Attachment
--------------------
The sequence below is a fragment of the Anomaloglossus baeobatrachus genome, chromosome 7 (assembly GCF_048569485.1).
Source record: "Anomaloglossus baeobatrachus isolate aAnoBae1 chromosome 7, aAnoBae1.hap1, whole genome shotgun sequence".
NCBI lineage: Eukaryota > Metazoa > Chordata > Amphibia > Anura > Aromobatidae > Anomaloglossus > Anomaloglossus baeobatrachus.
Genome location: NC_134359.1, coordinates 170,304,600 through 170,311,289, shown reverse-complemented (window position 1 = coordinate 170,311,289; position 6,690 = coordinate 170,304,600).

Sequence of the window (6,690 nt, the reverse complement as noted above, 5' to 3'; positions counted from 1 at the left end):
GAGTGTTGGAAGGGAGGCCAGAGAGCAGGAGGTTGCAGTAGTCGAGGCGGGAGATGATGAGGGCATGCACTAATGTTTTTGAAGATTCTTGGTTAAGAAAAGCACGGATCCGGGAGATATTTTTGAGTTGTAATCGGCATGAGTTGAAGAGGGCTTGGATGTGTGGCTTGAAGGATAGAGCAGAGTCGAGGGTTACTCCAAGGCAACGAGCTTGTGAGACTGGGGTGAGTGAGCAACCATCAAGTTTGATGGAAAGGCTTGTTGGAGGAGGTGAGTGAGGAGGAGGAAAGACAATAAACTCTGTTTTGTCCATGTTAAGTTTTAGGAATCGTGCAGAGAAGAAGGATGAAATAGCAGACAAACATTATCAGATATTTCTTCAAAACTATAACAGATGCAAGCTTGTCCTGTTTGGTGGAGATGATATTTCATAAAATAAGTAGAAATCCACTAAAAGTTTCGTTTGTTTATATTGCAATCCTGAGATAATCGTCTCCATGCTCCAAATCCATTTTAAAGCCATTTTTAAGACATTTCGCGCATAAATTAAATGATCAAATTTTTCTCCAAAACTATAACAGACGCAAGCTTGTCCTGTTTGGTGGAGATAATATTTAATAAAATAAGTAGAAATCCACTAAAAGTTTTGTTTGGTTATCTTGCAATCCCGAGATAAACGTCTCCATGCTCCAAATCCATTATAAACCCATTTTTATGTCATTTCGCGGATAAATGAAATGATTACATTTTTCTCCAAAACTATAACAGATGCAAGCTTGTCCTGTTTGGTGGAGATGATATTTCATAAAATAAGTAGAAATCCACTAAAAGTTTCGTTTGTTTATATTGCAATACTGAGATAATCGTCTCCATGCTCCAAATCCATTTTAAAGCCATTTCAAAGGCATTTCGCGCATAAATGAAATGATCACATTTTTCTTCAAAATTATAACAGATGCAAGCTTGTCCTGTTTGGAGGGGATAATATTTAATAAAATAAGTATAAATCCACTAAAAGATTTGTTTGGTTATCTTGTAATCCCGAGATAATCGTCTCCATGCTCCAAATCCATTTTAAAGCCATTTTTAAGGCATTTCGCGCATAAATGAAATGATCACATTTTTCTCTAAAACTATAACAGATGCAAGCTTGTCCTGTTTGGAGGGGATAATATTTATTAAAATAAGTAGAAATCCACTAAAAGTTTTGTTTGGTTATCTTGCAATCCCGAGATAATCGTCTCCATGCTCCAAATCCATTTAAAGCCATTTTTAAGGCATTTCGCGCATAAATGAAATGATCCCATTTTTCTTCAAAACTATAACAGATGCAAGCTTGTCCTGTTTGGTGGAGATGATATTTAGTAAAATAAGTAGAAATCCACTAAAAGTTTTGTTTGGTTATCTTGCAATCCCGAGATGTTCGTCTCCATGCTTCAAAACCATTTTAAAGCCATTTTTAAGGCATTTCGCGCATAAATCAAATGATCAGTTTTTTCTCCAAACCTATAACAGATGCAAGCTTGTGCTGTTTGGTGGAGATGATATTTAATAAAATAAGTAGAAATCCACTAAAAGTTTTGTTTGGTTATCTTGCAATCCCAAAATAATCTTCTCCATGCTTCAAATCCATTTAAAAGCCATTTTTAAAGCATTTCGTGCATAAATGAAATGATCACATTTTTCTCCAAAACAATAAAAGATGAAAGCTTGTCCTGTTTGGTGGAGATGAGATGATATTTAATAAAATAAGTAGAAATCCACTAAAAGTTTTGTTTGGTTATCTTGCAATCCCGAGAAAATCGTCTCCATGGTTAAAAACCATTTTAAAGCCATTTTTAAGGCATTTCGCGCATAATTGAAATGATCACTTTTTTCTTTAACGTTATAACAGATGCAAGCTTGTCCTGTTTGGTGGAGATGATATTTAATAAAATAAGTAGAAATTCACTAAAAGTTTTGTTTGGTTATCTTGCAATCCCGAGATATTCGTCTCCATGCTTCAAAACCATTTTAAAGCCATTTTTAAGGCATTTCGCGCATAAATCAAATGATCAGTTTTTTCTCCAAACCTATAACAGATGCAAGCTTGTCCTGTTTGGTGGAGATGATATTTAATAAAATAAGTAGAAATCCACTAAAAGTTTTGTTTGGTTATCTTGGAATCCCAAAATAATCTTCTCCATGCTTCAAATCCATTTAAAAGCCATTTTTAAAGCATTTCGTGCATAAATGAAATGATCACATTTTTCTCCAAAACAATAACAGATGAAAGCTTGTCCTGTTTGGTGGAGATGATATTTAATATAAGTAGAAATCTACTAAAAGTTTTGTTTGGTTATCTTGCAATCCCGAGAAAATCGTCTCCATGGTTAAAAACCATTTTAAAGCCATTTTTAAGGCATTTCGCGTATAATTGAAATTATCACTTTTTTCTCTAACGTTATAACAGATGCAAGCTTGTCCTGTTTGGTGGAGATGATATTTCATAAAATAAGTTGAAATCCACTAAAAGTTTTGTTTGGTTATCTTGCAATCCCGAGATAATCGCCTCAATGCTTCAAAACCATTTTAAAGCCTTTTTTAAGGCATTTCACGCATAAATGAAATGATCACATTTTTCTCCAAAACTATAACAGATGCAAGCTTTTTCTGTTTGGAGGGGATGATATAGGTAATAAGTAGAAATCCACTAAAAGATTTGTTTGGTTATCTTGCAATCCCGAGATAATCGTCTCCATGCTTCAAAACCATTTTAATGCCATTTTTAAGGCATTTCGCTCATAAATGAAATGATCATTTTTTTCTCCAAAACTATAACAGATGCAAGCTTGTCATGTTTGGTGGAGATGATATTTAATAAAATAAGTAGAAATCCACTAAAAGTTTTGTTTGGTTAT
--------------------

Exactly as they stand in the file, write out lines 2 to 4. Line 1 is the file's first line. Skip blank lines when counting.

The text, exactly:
Source record: "Anomaloglossus baeobatrachus isolate aAnoBae1 chromosome 7, aAnoBae1.hap1, whole genome shotgun sequence".
NCBI lineage: Eukaryota > Metazoa > Chordata > Amphibia > Anura > Aromobatidae > Anomaloglossus > Anomaloglossus baeobatrachus.
Genome location: NC_134359.1, coordinates 170,304,600 through 170,311,289, shown reverse-complemented (window position 1 = coordinate 170,311,289; position 6,690 = coordinate 170,304,600).